Statistical analysis

Statistical analyzes were done using the StatView 4.1 package software for the Macintosh (Abacus Concepts, Berkeley, CA, USA). Data are expressed as the mean ± standard error (SE). The statistical difference between variables was calculated by analysis of variance with post hoc analysis using the Turkey–Kramer test and when appropriate the Student’s t-test or Mann–Whitney U-test was used. Statistical significance was considered as P < 0.05.

Results

  1. Top of page
  2. Abstract
  3. Introduction
  4. Material and methods
  5. Results
  6. Discussion
  7. Conclusion
  8. Addendum
  9. Acknowledgements
  10. Disclosure of Conflict of Interests
  11. References
  12. Supporting Information

Induction of diabetes and changes in body weight

Diabetes was induced in all mice that received i.p. injections of STZ with blood glucose levels of over 300 mg dL−1 (> 15 mmol L−1) at both 4 weeks after the injections and at sacrifice (Fig. S1a–c). Moreover, the normal increase in body weight was impeded in mice receiving STZ injections (about 14% ± 8% in controls) (Fig. S1d,e). No significant differences were observed in body weight between groups during the APC therapy (Fig. S1f,g).

Renal function

Renal function was evaluated in nephrectomized mice treated with saline or STZ on the 4th week before APC administration. Albuminuria and the ratio of urine albumin to creatinine were significantly elevated in mice treated with STZ (STZ/SAL) compared with those treated with saline (SAL/SAL) (Fig. S2a,b). Although a toxic effect of STZ cannot be ruled out, these observations suggest that the development of diabetic nephropathy occurs early in unilaterally nephrectomized mice treated with STZ (Table S2); this is consistent with the results reported in a previous study [12].

Four weeks after APC treatment, the results showed that the ratio of blood urea nitrogen to plasma creatinine and proteinuria were significantly elevated in the STZ/SAL group compared with the SAL/SAL and SAL/APC groups (Fig. 1A,B). The plasma concentration of albumin was significantly decreased and the ratio of urine total protein to creatinine was significantly increased in STZ/SAL compared with both SAL/SAL and SAL/APC control groups (Fig. 1C,D). These observations confirm that STZ/SAL mice had diabetic nephropathy. Diabetic mice treated with APC had a decreased blood nitrogen urea-to-creatinine ratio, proteinuria, ratio of urine total protein to creatinine and elevated plasma albumin compared with the STZ/SAL group (Fig. 1A–D). No significant difference was found in any of these parameters between the SAL/SAL and SAL/APC groups.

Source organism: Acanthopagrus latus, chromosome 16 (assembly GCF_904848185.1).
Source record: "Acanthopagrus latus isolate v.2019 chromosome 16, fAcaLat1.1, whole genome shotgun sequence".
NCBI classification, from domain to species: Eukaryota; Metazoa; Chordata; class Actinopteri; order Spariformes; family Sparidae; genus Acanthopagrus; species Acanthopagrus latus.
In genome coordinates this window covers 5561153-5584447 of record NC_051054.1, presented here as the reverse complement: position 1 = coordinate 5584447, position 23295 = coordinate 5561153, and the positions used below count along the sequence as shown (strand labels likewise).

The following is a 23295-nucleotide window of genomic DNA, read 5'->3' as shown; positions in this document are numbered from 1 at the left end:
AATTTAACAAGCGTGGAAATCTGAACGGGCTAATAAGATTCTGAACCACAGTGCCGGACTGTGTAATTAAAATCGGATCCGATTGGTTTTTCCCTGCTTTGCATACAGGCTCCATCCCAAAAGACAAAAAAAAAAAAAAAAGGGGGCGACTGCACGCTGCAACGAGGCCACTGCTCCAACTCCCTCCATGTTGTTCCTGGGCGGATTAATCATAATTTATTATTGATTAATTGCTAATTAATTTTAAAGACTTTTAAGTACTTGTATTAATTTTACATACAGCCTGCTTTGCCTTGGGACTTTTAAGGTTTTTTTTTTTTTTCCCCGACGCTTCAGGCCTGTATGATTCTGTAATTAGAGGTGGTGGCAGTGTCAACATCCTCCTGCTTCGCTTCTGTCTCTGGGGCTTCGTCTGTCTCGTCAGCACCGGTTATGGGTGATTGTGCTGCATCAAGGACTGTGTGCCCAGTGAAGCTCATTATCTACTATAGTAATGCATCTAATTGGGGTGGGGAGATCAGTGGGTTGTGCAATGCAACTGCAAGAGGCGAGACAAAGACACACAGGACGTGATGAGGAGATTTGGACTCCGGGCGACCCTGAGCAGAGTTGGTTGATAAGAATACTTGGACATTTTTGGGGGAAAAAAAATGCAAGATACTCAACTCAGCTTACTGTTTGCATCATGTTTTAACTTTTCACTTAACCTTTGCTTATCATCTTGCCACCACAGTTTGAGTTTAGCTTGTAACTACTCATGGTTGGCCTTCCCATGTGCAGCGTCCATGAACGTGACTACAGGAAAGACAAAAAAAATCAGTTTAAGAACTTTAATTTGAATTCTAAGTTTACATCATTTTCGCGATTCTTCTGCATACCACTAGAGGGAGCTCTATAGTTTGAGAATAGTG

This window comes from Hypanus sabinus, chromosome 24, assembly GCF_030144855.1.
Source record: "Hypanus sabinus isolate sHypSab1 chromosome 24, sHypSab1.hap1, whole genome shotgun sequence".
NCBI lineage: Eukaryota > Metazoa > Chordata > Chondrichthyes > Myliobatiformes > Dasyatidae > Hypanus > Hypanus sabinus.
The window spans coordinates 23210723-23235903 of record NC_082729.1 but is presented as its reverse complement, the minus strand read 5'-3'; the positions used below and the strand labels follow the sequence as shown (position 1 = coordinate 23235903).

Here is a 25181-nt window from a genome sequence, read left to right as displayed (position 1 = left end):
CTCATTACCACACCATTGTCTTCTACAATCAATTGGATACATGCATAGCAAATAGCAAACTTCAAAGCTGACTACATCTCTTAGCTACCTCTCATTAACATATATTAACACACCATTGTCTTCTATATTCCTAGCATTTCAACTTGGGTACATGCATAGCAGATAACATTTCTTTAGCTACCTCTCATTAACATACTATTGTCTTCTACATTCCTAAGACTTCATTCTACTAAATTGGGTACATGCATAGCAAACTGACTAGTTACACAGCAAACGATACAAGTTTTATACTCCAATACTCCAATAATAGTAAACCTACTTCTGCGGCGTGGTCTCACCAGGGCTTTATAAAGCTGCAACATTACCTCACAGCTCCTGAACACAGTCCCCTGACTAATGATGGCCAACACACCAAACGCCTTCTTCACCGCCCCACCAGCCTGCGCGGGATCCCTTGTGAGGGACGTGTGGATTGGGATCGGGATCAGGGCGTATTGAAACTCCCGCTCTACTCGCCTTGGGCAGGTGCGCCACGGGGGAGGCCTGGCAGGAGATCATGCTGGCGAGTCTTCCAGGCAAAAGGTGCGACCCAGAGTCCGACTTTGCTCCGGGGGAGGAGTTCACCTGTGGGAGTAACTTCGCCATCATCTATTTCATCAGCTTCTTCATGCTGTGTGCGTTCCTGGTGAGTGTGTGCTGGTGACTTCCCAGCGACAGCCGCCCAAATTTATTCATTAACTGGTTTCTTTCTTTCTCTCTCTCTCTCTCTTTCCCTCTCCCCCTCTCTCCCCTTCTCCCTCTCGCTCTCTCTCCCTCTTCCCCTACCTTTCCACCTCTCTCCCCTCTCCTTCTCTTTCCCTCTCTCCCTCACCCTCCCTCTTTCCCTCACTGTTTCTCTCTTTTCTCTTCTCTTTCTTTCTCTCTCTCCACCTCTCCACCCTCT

image

Figure 1.  Renal functional parameters. The blood nitrogen urea (BUN)-to-creatinine ratio (A) and the concentration of total protein (B) in urine were significantly different between the SAL/SAL and STZ/SAL groups and between the STZ/SAL and STZ/APC groups. The plasma level of albumin (C) and the urine total protein-to-creatinine ratio (D) were significantly different between the STZ/SAL and control groups and between the STZ/SAL and STZ/APC groups. Bars indicate mean ± standard error of mean (SEM). Statistical difference was analyzed using anova with post-hoc analysis. *P < 0.001 vs. the SAL/SAL and SAL/APC groups. ‡P < 0.05 vs. STZ/SAL.

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Kidney weight and blood arterial pressure

The kidney weight in diabetic mice (STZ/SAL and STZ/APC groups) significantly increased compared with the saline control group but no difference was found between them (Table S2). Arterial hypertension can also cause nephropathy. Systolic, diastolic and media blood pressures were measured 1 day before sacrifice but no differences were found between the SAL/SAL, STZ/SAL and STZ/APC groups (Table S2).

Mesangial expansion

Increased deposition of the extracellular matrix with concurrent mesangial expansion occurs in the glomeruli of patients with diabetes mellitus [13]. In agreement with this, enhanced mesangial expansion was observed in glomeruli from mice in the STZ/SAL group compared with the SAL/SAL and SAL/APC control groups. Treatment with APC significantly blocked this mesangial expansion (Fig. 2A,B).

image

Figure 2.  Mesangial expansion. Compared with the control groups and STZ/APC there is increased deposition of periodic acid-Schiff (PAS) positive substances in glomeruli from the STZ/SAL group (A). Quantification of PAS (+) areas disclosed a significant deposition of extracellular matrix in the STZ/SAL group compared with both the SAL/SAL and STZ/APC groups (B). Bars indicate mean ± SEM. The scale bars indicate 50 μm. Statistical difference was analyzed using anova with post-hoc analysis. *P < 0.0001 vs. the SAL/SAL and SAL/APC groups. ‡P < 0.0001 vs. STZ/SAL.